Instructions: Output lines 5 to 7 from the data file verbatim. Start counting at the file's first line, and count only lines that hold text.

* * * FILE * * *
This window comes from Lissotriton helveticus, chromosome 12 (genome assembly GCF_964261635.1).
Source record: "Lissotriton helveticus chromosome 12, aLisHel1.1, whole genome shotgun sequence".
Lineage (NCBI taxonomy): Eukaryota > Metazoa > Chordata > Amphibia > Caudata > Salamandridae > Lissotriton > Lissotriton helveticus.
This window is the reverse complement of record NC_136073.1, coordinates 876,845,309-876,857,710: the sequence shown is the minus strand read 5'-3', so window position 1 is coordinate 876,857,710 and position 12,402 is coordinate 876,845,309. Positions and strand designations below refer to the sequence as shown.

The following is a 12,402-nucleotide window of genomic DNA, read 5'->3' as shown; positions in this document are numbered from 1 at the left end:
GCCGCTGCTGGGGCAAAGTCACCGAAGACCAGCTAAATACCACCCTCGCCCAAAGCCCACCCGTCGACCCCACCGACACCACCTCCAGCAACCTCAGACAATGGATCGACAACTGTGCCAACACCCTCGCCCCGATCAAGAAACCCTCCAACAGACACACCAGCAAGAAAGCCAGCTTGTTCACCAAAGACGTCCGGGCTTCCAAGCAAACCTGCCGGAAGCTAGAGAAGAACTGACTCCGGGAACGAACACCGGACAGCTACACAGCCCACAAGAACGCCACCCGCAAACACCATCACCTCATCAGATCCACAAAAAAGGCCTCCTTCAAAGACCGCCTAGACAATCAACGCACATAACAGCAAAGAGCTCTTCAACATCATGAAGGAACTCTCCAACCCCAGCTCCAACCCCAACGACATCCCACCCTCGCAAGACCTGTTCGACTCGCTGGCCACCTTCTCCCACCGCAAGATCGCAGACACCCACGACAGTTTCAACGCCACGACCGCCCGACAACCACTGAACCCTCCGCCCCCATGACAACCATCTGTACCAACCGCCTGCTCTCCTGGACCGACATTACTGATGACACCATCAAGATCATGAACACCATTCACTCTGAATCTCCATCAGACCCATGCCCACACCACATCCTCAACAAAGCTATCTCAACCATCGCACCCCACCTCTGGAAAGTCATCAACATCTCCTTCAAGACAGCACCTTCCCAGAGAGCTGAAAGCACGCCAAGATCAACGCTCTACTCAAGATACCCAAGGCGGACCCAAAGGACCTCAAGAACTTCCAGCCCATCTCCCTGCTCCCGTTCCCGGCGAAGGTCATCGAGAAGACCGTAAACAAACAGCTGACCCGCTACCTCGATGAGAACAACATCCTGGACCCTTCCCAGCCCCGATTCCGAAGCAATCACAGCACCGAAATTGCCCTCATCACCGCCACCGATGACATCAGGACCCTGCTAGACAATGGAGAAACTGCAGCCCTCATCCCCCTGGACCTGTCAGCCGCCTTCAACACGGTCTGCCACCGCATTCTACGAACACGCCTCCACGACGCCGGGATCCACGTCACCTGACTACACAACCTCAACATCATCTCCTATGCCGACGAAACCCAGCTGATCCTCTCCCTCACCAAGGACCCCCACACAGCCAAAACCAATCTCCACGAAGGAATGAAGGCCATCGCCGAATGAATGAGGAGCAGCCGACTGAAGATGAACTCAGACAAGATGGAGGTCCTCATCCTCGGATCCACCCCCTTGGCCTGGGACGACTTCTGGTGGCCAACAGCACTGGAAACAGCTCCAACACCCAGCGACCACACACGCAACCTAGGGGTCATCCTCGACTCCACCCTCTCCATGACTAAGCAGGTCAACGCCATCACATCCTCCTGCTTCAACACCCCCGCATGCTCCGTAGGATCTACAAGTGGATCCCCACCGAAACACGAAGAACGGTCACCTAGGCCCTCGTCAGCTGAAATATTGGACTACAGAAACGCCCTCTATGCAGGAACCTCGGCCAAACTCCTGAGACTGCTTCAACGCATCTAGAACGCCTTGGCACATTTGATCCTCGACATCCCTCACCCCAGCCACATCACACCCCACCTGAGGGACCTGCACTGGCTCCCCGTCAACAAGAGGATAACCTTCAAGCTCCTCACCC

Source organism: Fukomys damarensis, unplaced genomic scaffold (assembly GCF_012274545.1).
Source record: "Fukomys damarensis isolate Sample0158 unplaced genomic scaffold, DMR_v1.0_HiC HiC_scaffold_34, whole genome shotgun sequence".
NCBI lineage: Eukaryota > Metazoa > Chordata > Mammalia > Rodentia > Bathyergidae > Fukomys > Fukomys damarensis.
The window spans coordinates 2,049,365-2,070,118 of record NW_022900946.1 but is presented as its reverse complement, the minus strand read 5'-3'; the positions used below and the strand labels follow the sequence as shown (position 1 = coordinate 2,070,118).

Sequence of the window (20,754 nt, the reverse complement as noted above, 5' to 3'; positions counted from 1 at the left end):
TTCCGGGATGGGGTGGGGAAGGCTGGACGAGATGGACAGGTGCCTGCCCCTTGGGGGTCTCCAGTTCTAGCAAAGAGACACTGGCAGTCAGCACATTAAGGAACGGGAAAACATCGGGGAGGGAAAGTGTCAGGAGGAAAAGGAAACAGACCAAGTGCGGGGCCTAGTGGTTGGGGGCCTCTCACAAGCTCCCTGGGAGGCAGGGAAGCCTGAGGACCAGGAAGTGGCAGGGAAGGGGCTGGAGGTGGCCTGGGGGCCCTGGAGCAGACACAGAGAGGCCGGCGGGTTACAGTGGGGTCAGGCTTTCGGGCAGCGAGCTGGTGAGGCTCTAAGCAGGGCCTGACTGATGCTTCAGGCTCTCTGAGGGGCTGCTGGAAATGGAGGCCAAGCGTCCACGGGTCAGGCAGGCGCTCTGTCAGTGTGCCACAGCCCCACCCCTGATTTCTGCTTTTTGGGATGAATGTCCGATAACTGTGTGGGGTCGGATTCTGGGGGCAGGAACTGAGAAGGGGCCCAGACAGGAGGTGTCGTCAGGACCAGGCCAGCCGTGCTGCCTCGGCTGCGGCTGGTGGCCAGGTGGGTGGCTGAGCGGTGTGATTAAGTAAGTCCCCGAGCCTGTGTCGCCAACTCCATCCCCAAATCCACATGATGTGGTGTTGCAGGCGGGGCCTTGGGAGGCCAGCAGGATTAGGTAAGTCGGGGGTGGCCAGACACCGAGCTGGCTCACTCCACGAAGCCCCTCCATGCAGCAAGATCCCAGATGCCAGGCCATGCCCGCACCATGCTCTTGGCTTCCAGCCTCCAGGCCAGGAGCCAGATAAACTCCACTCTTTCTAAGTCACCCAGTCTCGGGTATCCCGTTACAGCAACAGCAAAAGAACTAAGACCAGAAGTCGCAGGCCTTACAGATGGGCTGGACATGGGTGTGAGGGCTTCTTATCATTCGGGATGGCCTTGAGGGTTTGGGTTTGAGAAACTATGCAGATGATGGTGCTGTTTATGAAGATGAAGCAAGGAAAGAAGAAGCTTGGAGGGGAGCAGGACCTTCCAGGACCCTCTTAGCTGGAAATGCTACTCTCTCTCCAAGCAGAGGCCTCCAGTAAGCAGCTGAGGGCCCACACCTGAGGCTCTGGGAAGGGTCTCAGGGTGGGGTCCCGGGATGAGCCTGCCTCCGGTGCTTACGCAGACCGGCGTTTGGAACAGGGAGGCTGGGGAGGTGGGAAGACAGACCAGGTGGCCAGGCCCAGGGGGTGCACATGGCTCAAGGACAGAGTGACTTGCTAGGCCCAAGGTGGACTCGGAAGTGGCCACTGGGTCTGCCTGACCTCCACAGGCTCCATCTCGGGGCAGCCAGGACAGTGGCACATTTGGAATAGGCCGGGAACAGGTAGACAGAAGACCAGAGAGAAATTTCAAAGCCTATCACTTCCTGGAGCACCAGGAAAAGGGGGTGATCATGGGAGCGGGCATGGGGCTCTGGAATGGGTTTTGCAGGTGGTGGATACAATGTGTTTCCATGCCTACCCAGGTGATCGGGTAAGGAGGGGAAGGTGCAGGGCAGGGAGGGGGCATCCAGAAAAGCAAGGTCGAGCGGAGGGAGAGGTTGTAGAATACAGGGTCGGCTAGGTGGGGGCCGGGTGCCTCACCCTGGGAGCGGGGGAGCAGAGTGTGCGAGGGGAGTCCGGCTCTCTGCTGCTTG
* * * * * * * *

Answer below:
The following is a 12,402-nucleotide window of genomic DNA, read 5'->3' as shown; positions in this document are numbered from 1 at the left end:
GCCGCTGCTGGGGCAAAGTCACCGAAGACCAGCTAAATACCACCCTCGCCCAAAGCCCACCCGTCGACCCCACCGACACCACCTCCAGCAACCTCAGACAATGGATCGACAACTGTGCCAACACCCTCGCCCCGATCAAGAAACCCTCCAACAGACACACCAGCAAGAAAGCCAGCTTGTTCACCAAAGACGTCCGGGCTTCCAAGCAAACCTGCCGGAAGCTAGAGAAGAACTGACTCCGGGAACGAACACCGGACAGCTACACAGCCCACAAGAACGCCACCCGCAAACACCATCACCTCATCAGATCCACAAAAAAGGCCTCCTTCAAAGACCGCCTAGACAATCAACGCACATAACAGCAAAGAGCTCTTCAACATCATGAAGGAACTCTCCAACCCCAGCTCCAACCCCAACGACATCCCACCCTCGCAAGACCTGTTCGACTCGCTGGCCACCTTCTCCCACCGCAAGATCGCAGACACCCACGACAGTTTCAACGCCACGACCGCCCGACAACCACTGAACCCTCCGCCCCCATGACAACCATCTGTACCAACCGCCTGCTCTCCTGGACCGACATTACTGATGACACCATCAAGATCATGAACACCATTCACTCTGAATCTCCATCAGACCCATGCCCACACCACATCCTCAACAAAGCTATCTCAACCATCGCACCCCACCTCTGGAAAGTCATCAACATCTCCTTCAAGACAGCACCTTCCCAGAGAGCTGAAAGCACGCCAAGATCAACGCTCTACTCAAGATACCCAAGGCGGACCCAAAGGACCTCAAGAACTTCCAGCCCATCTCCCTGCTCCCGTTCCCGGCGAAGGTCATCGAGAAGACCGTAAACAAACAGCTGACCCGCTACCTCGATGAGAACAACATCCTGGACCCTTCCCAGCCCCGATTCCGAAGCAATCACAGCACCGAAATTGCCCTCATCACCGCCACCGATGACATCAGGACCCTGCTAGACAATGGAGAAACTGCAGCCCTCATCCCCCTGGACCTGTCAGCCGCCTTCAACACGGTCTGCCACCGCATTCTACGAACACGCCTCCACGACGCCGGGATCCACGTCACCTGACTACACAACCTCAACATCATCTCCTATGCCGACGAAACCCAGCTGATCCTCTCCCTCACCAAGGACCCCCACACAGCCAAAACCAATCTCCACGAAGGAATGAAGGCCATCGCCGAATGAATGAGGAGCAGCCGACTGAAGATGAACTCAGACAAGATGGAGGTCCTCATCCTCGGATCCACCCCCTTGGCCTGGGACGACTTCTGGTGGCCAACAGCACTGGAAACAGCTCCAACACCCAGCGACCACACACGCAACCTAGGGGTCATCCTCGACTCCACCCTCTCCATGACTAAGCAGGTCAACGCCATCACATCCTCCTGCTTCAACACCCCCGCATGCTCCGTAGGATCTACAAGTGGATCCCCACCGAAACACGAAGAACGGTCACCTAGGCCCTCGTCAGCTGAAATATTGGACTACAGAAACGCCCTCTATGCAGGAACCTCGGCCAAACTCCTGAGACTGCTTCAACGCATCTAGAACGCCTTGGCACATTTGATCCTCGACATCCCTCACCCCAGCCACATCACACCCCACCTGAGGGACCTGCACTGGCTCCCCGTCAACAAGAGGATAACCTTCAAGCTCCTCACCC

Source organism: Fukomys damarensis, unplaced genomic scaffold (assembly GCF_012274545.1).